The CCC is anchored by two national department stores: Nordstrom and Macy's. Nordstrom has a two-level, 124,000 sq ft (11,500 m2) store located on West Temple Street, across from the Calvin L. Rampton Salt Palace Convention Center and Macy's occupies a three-level store of 150,000 sq ft (14,000 m2), located on the east block of Main Street. In the original plan, a third anchor, Dillard's, was also planned for the mall. After public outcry about the alignment of the restored, historic Regent Street area in the project, and the associated realignment, it left insufficient space for the proposed 150,000-square-foot (14,000 m2) store, so plans for the Dillard's store were cancelled. More room for specialty retailers and an additional condominium tower were inserted into the plan in its place. There is approximately 300,000 sq ft (28,000 m2) of additional retail space for specialty stores. A Harmons grocery store is located on the east most (3rd) block, at the corner of 100 South and 200 East streets. The northeast area containing the Key Bank Tower and adjoining Eagle Gate Tower was completed in June 2009. It contains the Food Court with a view to the west. A Walgreens opened in 2018 after the Rite Aid had closed. Several eateries are conveniently located there, including McDonald's, Chang Chun, Sbarro, Red Iguana, and Bocata. The mall has a valet-assisted underground parking located under the Key Bank Tower. Deseret Book's flagship store opened March 2010 on the northeast corner of Richards Street, in the east building of the Richards Court, directly across from Temple Square. Other first tenants of the mall include The Disney Store, Porsche Design, and The Cheesecake Factory, plus 100 more.
Several existing office buildings in the area maintain their positions in the CCC development. The Key Bank Tower, however, was demolished, and its tenants relocated to the Beneficial Financial Group Tower nearby, which was renamed Key Bank Building. That building's chief tenant relocated to the Gateway Tower West, which was renamed as the new Beneficial Financial Group Tower. Residents and media challenged an initial decision to demolish the old First Security Bank Building. The challenge was upheld and the building was renovated.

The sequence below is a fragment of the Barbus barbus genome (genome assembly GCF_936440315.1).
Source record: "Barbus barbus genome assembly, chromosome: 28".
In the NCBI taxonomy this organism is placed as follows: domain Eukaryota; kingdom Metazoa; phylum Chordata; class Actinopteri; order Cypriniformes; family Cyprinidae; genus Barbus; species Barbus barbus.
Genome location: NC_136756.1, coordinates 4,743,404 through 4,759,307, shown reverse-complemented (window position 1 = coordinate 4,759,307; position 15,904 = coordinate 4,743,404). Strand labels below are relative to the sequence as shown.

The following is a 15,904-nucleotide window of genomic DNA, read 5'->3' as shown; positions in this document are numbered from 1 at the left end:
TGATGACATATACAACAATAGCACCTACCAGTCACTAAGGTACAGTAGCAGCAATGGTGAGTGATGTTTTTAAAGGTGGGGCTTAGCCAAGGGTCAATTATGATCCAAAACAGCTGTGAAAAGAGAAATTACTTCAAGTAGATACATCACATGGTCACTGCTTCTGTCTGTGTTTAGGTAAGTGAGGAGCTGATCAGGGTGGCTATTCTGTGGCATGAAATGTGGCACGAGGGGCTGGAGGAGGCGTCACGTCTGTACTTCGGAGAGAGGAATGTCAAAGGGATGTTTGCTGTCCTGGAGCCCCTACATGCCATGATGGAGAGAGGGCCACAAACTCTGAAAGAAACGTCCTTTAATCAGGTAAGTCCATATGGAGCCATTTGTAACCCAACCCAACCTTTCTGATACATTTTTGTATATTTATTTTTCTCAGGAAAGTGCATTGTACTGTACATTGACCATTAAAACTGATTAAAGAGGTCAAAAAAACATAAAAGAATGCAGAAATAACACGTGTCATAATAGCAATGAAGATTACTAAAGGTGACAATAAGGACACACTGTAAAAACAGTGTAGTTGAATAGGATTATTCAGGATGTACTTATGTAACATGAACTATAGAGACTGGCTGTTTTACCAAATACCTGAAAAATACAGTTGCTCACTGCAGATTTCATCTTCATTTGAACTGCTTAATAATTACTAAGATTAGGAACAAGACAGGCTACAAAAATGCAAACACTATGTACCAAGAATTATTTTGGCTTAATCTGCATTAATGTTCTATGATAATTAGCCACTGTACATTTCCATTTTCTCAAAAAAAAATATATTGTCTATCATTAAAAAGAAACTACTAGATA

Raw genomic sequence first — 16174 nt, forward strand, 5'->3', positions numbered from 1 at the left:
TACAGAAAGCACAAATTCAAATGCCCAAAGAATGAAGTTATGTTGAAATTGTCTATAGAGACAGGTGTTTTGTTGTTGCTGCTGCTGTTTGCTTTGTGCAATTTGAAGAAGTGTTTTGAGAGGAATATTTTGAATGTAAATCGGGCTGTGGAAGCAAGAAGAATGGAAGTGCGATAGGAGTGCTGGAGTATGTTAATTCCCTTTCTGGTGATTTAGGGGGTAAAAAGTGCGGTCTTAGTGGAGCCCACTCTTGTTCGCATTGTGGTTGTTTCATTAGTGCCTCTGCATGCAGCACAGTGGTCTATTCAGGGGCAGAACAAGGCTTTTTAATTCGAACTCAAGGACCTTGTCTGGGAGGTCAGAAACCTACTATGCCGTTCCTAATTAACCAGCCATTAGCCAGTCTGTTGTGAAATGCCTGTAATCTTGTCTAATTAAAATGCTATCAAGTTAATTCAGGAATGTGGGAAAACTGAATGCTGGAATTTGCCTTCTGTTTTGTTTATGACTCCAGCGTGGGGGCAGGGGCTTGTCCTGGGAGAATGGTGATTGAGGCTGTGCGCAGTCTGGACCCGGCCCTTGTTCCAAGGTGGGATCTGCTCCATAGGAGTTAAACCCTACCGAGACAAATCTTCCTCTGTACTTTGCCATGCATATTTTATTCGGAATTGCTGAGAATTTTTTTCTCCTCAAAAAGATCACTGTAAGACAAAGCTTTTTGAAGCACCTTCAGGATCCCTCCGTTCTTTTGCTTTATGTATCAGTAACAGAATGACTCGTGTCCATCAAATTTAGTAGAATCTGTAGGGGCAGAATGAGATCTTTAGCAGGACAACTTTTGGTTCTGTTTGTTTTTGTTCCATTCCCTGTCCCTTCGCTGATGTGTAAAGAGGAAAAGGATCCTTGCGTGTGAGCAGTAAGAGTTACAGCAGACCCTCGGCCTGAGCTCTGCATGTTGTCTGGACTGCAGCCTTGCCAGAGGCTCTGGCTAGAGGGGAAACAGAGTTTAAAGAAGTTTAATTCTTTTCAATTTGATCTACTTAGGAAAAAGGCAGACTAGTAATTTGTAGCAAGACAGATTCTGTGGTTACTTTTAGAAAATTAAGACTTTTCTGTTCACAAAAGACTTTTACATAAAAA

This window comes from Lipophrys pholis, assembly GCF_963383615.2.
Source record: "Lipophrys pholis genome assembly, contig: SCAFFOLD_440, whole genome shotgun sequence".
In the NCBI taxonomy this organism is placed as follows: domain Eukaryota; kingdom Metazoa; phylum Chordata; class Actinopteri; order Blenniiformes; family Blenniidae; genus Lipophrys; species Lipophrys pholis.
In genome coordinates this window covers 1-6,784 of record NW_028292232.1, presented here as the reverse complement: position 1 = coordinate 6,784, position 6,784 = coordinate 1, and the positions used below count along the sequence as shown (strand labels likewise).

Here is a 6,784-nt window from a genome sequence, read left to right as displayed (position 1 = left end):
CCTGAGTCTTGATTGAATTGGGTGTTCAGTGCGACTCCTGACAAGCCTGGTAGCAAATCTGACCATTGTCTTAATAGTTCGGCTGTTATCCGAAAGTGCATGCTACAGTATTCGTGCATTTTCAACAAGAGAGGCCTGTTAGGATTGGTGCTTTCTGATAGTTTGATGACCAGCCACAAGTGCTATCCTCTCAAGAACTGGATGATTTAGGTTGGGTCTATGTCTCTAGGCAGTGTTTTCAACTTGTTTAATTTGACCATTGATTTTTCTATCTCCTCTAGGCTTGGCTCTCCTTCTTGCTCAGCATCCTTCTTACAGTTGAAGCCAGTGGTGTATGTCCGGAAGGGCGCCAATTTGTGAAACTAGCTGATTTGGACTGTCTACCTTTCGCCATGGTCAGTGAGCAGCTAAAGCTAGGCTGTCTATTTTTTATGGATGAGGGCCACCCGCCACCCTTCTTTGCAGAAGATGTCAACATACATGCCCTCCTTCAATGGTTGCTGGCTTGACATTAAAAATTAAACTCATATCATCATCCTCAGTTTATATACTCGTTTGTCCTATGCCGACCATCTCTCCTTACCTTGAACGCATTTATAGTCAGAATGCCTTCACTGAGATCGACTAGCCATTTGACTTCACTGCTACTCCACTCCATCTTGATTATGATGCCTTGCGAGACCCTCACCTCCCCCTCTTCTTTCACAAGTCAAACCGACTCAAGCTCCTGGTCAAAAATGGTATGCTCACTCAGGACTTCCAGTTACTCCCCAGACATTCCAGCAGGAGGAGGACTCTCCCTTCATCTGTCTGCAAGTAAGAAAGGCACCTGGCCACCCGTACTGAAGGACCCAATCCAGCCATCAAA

There are approximately 300 housing units, consisting of condos and apartments, in the CCC. They are located in five residential towers, one of which is 99 West on South Temple (99 West). This residential skyscraper has replaced the demolished Inn at Temple Square on the northwest corner of the west block, South Temple and West Temple Streets. Richard Court located on South Temple Street, directly across from Temple Square, topped in early February 2009 with more than 45 percent sold. Construction finished for the 23-floor Regent building in 2011, located on the south side of the east block (100 South Street). The Regent was one of the last buildings completed in the CCC. Other apartments are mostly built along 100 South Street, with some constructed along South Temple Street as well. The foundation, and first three floors of the 19-floor Cascade condo building was built as part of the original construction. Plans call for completion of the tower when most of the other residential units in the City Creek complex are sold, and market conditions are right.
The Marriott Downtown at City Creek Hotel is the only hotel located in the CCC. Prior to the City Creek development it was named the Salt Lake City Marriott Downtown. The original hotel was opened on October 15, 1981 by Marriott International and underwent a renovation when the block was redeveloped.
CCC has 5,600 vehicle spaces that are located on the two blocks underground the development. The parking is mixed use, serving monthly, daily and residential use. The parking is managed by Utah Property Management Associates, LLC., a sister company of City Creek Reserve Inc.
Demolition and construction
Most of the CCC was completed by the end of 2011 and opened in early 2012, encompassing nearly 20 acres (81,000 m2) across three blocks in the heart of downtown Salt Lake City as a revitalization effort to restore downtown into a vibrant economic and cultural center.